Mississippi State University
Date of Degree
Graduate Thesis - Open Access
Master of Science
James Worth Bagley College of Engineering
Dave C. Swalm School of Chemical Engineering
Biodiesel has come to the forefront of the energy community as a clean-burning, renewable energy that can replace the use of No. 2 Diesel fuel. Tall oil fatty acids, a by-product of the pulp and paper industry, may be utilized as a biodiesel feedstock. This thesis presents an empirical study of the acid-catalyzed esterification of tall oil fatty acids into biodiesel. Under atmospheric conditions, factorial design analysis determined the optimum parameters to be methanol ratio (6:1), sulfuric acid (5%), and temperature (60oC). This reaction was tolerant to water up to 1%. A pseudo-homogeneous second order kinetic model was applied to the reaction at the optimal conditions. The Activation Energy was calculated to be 19.73 kJ/mol with a pre-exponential factor of 23.6. Quality tests were performed under ASTM D 6751-06 to evaluate the final product with tall oil methyl esters having exceptional cold flow properties with a cloud point of -10.7oC.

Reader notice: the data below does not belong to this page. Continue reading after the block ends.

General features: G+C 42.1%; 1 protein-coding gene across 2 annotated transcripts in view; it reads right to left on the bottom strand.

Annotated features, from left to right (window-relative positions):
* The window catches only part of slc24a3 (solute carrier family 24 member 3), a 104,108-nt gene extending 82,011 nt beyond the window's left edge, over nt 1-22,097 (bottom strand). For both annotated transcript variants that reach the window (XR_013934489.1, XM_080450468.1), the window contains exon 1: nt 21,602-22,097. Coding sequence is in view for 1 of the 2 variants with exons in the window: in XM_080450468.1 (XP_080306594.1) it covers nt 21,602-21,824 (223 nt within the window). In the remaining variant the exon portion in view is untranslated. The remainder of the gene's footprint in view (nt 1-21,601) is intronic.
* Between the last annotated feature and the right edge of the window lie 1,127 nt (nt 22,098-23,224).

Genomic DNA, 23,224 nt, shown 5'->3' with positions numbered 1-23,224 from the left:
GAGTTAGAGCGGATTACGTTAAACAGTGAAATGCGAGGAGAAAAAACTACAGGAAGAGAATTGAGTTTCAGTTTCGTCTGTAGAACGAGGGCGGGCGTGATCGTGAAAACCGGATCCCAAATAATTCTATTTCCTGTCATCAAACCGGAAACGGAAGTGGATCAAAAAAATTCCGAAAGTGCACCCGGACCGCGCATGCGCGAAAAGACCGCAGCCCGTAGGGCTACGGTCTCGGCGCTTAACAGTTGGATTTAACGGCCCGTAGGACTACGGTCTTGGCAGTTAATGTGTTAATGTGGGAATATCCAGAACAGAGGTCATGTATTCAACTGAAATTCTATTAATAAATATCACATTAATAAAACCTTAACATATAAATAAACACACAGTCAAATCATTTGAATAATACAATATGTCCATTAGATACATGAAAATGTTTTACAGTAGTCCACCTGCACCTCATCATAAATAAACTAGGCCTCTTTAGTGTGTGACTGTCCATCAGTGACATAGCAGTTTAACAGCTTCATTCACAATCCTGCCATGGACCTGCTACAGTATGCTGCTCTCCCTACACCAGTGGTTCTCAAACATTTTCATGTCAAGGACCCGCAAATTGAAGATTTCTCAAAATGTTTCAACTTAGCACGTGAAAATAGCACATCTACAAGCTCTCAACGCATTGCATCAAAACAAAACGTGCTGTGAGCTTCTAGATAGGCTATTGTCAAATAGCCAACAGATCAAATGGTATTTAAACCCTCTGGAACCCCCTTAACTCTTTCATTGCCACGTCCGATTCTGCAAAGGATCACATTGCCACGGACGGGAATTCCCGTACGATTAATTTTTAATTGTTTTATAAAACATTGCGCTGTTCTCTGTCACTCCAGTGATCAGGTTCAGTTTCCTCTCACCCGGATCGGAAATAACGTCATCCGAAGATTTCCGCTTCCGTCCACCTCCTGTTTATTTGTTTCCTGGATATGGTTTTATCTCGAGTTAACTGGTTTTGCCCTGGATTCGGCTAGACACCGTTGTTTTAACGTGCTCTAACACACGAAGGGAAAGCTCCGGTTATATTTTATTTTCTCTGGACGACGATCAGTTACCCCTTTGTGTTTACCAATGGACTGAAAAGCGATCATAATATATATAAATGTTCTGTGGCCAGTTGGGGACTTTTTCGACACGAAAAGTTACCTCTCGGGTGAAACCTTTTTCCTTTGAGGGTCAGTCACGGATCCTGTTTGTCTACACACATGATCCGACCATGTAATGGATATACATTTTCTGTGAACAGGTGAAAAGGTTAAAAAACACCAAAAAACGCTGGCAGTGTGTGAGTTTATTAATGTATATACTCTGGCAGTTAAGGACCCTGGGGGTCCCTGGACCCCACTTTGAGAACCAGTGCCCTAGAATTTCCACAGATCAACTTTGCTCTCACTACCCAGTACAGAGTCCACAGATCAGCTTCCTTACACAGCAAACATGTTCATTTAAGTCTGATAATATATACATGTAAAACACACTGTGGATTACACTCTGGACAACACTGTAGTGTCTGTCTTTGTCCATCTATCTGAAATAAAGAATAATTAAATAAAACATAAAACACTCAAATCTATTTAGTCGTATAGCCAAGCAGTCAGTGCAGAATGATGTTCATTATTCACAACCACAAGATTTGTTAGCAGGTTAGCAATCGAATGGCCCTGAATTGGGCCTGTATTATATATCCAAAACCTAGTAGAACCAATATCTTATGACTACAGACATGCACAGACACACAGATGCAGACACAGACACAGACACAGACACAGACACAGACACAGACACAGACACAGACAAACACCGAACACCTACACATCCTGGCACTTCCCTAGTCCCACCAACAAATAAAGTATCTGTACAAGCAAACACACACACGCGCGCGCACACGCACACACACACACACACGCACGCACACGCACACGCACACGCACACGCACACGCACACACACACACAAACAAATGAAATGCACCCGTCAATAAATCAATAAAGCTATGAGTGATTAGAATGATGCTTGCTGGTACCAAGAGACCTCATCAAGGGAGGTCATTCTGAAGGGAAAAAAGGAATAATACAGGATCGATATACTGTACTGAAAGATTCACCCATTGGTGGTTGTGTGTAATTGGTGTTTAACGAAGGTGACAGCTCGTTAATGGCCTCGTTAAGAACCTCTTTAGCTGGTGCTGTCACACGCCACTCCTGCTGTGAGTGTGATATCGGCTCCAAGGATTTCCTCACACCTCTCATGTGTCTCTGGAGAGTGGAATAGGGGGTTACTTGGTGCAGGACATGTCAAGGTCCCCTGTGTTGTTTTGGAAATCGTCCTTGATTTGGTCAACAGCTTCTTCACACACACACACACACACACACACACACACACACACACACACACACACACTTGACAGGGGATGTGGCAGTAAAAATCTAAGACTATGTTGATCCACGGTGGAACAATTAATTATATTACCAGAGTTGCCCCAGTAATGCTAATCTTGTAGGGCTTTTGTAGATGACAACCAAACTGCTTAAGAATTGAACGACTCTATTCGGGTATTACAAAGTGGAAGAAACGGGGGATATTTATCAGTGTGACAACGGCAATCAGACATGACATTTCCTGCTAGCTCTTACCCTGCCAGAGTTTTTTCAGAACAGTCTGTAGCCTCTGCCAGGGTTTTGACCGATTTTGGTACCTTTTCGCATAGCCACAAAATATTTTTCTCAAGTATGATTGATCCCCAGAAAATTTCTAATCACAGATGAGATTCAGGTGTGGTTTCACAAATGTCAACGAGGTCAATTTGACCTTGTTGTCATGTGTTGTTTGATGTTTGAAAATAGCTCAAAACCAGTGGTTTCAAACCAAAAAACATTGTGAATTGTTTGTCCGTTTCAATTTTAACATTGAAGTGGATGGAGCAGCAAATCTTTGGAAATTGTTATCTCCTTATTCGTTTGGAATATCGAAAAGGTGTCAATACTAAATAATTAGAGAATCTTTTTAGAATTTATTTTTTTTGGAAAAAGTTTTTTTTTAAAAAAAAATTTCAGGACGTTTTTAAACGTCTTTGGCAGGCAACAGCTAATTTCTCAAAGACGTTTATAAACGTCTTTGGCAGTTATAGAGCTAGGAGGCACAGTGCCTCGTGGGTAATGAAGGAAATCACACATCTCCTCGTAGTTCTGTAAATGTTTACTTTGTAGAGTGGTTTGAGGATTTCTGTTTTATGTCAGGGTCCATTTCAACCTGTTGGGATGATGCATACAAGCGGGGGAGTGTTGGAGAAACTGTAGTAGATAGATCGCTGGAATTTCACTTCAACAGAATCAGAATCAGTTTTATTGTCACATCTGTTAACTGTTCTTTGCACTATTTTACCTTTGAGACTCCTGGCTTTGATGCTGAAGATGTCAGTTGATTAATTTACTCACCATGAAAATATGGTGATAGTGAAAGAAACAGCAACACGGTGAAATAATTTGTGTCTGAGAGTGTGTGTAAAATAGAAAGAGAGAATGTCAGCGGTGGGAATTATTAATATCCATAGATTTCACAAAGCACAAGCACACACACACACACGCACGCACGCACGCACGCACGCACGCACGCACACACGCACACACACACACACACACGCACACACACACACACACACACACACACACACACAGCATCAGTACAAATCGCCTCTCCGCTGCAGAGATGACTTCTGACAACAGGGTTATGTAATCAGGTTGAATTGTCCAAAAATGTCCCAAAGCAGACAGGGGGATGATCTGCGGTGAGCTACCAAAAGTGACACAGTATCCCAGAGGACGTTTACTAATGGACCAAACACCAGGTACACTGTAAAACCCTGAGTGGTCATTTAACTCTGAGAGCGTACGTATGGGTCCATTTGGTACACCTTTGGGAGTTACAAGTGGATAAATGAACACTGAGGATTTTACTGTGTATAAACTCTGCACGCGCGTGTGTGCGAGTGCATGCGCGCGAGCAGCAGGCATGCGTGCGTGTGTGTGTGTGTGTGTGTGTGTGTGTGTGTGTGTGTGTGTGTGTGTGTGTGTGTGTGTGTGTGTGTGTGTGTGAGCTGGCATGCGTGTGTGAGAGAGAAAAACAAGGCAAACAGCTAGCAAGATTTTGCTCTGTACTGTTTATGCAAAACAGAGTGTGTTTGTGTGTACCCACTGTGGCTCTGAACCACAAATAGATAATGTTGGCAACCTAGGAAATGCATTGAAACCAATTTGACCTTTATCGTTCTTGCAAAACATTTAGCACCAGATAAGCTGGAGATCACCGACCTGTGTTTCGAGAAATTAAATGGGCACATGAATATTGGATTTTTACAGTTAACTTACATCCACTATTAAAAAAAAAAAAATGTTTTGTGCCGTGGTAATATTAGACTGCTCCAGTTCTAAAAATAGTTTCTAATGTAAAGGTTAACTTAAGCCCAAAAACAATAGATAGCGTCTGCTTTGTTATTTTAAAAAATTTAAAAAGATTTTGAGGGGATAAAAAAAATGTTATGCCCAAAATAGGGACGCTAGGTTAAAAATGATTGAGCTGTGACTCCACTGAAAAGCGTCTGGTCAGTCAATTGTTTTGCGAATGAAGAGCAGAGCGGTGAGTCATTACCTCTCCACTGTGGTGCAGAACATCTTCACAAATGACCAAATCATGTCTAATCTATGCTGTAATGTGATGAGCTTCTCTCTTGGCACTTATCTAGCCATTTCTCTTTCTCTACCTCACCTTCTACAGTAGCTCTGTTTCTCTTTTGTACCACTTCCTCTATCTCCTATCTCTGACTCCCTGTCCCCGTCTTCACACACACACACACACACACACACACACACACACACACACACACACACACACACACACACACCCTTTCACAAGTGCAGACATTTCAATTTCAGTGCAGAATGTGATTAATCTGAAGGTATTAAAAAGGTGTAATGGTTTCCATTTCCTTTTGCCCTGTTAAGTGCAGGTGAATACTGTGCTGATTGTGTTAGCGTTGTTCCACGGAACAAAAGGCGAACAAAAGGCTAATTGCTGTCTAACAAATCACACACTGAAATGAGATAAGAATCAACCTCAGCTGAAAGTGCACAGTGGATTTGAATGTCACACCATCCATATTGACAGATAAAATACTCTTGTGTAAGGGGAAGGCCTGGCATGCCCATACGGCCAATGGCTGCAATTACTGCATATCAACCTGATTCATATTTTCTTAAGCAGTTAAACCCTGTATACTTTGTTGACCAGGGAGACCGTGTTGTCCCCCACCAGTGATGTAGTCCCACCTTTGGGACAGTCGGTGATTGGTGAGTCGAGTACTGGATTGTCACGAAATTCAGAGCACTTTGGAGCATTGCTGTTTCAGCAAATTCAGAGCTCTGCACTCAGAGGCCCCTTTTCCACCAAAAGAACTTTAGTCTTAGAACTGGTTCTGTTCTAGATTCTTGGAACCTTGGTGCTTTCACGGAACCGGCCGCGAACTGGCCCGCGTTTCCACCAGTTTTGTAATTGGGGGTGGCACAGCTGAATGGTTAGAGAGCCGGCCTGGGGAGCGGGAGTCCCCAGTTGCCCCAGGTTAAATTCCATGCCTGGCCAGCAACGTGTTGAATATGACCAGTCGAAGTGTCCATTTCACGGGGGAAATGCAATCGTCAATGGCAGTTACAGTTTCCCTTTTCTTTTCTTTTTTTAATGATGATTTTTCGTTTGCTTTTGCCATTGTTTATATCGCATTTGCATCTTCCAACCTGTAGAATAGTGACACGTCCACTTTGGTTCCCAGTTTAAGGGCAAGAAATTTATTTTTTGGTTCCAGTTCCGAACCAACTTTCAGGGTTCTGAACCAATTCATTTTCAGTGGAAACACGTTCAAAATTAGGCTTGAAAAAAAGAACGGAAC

Neaves, David Edward, "Evaluation of Fatty Acid Fraction Derived from Tall Oil as a Feedstock for Biodiesel Production" (2007). Theses and Dissertations. 2021.